'Elvis! Lights! Camera! Elvis! Collection'
(Elvis Presley, et al / 8-Disc DVD / PG / 2007 / Paramount Home Video)
Overview: 'Elvis! Lights! Camera! Elvis! Collection' is a wonderful brand new 8-disc box-set that features: Blue Hawaii (1961, Panavision, with Angela Lansbury, Joan Blackman, Roland Winters); Easy Come, Easy Go (1967, with Dodie Marshall, Pat Priest, Pat Harrington and Elsa Lanchester); Fun In Acapulco (1963, with Ursula Andress, Alejandro Rey and Paul Lukas); G.I. Blues (1960, with Juliet Prowse and Robert Ivers); Girls! Girls! Girls! (1962, with Stella Stevens, Jeremy Slate and Benson Fong); King Creole (1958, VistaVision, with Carolyn Jones, Dolores Hart, Dean Jagger, Walter Matthau, Paul Stewart and Vic Morrow);
Paradise Hawaiian Style (1966, with Susanna Leigh and Julie Parrish);
Roustabout (1964, Techniscope, with Barbara Stanwyck, Leif Erikson, Joan Freeman, Sue Ane Langdon, Rachel Welsh and Teri Garr).
DVD Verdict: When Elvis Presley began doing feature films, they were big productions and the given studio joined RCA Records in backing the project to full A-level status. Eventually, Col. Tom Parker decided mass production and formula were the way to go and the many films that followed the initial ones almost totally killed The King’s career. The good period of formula (beginning with G.I. Blues) peaked after a rough road in 1964 with Viva Las Vegas and just about all the films after (except the likes of Speedway) were contrived and increasingly plastic, or the opposite of what made Elvis a star to begin with.
Paramount’s 'Lights! Camera! Elvis! Collection' repackages eight of those films (or a quarter of all dramatic films Elvis made) from older DVD releases for one last run in the format.
You can see the films above and they are all just about the same. The formula roughly translates to Elvis is a good guy looking for fun and romance, can sing and faces some challenges to finding success and will spend the film trying to overcome them. In between the drama, he will sing enough songs to fill up a vinyl 33 1/3 record. This became known as “The Elvis Musical” though it was not really a Musical and if anything, further marked the decline of that genre. The early films could, when he did sing many songs, be thought of as backstage Musicals like King Creole, but the rest were just precursors to the Music Video with fluff in between.
King Creole is the A-level exception here for several reasons. Besides the cast and money on the screen, this is a very well written film, Elvis is in peak form above going through the motions in later films and this is often forgotten as the first major A-level Rock Music film when so many performance films were low-budget compilations that were sometimes lucky enough to secure some or many name acts of the time. A Hard Day’s Night and Woodstock have obscured King Creole more than they should have, but King Creole is just as good and important. Michael Curtiz (Casablanca) directed it and it is a gem long overdue for rediscovery and revisionist thinking.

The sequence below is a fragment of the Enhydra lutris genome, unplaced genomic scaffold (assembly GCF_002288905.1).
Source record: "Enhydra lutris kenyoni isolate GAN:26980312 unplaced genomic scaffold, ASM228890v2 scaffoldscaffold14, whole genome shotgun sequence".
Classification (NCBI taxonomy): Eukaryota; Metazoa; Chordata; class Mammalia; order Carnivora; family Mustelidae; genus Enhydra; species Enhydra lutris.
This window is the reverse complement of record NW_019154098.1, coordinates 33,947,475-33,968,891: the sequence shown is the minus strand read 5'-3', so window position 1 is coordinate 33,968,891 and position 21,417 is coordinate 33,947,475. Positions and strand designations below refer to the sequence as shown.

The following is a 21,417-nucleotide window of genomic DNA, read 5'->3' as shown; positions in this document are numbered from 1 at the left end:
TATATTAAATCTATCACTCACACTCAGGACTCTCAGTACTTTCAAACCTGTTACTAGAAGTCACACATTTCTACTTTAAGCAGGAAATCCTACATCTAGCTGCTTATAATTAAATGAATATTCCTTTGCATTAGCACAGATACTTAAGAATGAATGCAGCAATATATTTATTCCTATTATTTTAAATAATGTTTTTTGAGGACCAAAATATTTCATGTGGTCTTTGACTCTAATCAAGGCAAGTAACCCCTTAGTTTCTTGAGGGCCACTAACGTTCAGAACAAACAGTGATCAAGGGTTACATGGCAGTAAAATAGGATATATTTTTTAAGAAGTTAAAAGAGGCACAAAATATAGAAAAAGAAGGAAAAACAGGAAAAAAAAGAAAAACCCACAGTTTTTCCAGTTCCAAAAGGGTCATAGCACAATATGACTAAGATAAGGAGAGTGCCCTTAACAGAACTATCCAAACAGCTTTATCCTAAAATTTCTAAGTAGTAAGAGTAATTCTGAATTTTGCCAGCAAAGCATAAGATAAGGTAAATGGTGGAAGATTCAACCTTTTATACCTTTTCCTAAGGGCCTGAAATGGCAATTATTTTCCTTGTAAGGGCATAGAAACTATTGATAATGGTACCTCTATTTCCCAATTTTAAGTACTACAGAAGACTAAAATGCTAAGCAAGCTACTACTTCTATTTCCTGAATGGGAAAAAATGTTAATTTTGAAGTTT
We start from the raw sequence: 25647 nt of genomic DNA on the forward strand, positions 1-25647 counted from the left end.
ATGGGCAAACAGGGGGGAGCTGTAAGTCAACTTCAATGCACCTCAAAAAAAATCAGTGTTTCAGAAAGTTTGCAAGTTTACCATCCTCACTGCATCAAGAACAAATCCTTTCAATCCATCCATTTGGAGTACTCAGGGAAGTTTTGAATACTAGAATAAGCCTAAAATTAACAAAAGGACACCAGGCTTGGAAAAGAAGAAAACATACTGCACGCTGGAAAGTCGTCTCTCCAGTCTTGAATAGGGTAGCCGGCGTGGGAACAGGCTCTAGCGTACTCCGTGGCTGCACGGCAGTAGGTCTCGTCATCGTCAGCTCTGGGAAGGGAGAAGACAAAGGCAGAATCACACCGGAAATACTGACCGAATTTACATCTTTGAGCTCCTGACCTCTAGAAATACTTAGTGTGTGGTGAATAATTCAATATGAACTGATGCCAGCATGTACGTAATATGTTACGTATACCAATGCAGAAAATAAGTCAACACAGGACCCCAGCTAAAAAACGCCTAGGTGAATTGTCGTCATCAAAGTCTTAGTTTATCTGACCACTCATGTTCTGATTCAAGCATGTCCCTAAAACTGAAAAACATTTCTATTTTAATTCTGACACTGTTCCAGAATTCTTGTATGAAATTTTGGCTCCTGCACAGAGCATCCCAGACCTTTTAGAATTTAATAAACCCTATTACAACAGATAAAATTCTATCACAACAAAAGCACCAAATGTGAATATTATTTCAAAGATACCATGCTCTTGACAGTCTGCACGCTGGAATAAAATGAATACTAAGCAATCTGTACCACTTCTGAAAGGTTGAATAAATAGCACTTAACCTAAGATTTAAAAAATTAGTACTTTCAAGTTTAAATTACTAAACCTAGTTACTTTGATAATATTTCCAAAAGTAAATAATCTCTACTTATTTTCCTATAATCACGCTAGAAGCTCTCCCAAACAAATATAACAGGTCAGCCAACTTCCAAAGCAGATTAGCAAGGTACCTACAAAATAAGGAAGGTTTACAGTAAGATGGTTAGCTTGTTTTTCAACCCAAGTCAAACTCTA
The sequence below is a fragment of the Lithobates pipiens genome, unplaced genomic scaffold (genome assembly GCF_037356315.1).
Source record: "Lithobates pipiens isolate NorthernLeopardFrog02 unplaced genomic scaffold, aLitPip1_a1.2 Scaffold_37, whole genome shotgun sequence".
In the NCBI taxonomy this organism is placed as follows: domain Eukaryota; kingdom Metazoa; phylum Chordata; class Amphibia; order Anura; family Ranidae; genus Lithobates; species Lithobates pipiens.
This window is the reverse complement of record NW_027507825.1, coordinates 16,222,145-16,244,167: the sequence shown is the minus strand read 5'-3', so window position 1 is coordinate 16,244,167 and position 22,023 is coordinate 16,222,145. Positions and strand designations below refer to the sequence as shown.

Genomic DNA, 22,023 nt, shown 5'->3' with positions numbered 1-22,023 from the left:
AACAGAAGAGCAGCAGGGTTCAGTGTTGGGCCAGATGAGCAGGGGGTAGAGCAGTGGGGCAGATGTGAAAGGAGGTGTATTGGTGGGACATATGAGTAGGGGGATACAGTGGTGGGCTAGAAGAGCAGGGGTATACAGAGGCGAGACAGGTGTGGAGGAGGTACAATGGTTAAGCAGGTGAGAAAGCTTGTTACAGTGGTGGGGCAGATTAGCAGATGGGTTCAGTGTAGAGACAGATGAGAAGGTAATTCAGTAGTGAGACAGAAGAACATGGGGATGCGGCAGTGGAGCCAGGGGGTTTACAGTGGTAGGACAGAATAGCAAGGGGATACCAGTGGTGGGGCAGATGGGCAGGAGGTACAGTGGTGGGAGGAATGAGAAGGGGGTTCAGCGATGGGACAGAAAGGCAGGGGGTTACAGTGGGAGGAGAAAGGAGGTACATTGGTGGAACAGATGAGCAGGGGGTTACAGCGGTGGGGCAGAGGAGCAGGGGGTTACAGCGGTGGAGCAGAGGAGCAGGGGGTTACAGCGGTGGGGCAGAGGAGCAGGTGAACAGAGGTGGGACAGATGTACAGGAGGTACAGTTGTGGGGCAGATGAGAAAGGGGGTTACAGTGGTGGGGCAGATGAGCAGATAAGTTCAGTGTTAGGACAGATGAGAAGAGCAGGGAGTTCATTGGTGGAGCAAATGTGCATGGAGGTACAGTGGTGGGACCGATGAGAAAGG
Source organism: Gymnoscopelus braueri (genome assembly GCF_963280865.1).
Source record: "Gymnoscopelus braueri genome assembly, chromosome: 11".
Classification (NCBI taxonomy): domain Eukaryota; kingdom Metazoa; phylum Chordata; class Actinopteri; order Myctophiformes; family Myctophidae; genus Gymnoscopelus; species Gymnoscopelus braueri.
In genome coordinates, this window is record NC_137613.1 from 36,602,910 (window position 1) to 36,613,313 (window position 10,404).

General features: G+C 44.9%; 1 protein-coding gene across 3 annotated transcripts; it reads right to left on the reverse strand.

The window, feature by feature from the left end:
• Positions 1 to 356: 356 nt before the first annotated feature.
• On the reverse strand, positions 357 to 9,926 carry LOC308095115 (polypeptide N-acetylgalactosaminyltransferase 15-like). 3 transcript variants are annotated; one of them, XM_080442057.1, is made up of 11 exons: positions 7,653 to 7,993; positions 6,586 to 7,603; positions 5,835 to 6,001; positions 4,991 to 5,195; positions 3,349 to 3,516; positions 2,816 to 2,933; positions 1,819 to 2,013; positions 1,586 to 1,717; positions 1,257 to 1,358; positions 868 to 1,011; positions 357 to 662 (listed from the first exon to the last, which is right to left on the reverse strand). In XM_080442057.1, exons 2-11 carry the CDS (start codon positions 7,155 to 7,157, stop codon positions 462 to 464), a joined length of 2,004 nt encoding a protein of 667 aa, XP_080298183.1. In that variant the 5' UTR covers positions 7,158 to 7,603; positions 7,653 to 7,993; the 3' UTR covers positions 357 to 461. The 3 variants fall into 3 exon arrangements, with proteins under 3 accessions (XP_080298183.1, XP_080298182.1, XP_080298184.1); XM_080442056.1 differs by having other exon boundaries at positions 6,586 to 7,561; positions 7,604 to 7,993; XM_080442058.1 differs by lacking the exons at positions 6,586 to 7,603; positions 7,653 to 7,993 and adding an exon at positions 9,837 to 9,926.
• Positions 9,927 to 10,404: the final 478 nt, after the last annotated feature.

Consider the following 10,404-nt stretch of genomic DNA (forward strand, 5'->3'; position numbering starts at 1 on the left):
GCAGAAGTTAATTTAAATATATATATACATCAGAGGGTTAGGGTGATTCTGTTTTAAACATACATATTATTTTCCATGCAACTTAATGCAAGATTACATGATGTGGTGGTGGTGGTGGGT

The anamorphically enhanced 1.78 X 1 to 1.85 X 1 image on most of the films are a little softer than you might want and these are old DVD transfers. The two scope films (Blue Hawaii and Roustabout) are anamorphically enhanced 2.35 X 1 and only Roustabout suffers the most detail degradation since it is in the weakest of frames. King Creole is the only large-frame format film in the bunch and only one in black and white. The result is the best detail and depth of the bunch. The rest are all film originally released in dye-transfer, three-strip Technicolor and almost all those transfers (except Paradise, which has poor color and is easily the one bad print in the bunch, with even more issues than Roustabout) have at least some fine moments of that color in their transfers here, often saving the disc from looking worse.
All being older DVDs, the detail and depth can be a problem. However, these are still watchable and inevitably will be out in the HD formats. All are also originally monophonic releases, here in Dolby Digital 2.0 Mono and in Dolby 5.1 upgrades that all need much more work. It seems stereo copies of the Elvis songs are dropped into the 5.1 mixes. Some of the films have trailers as their only extras, while others have no extras at all. Let’s hope that is corrected for the HD versions.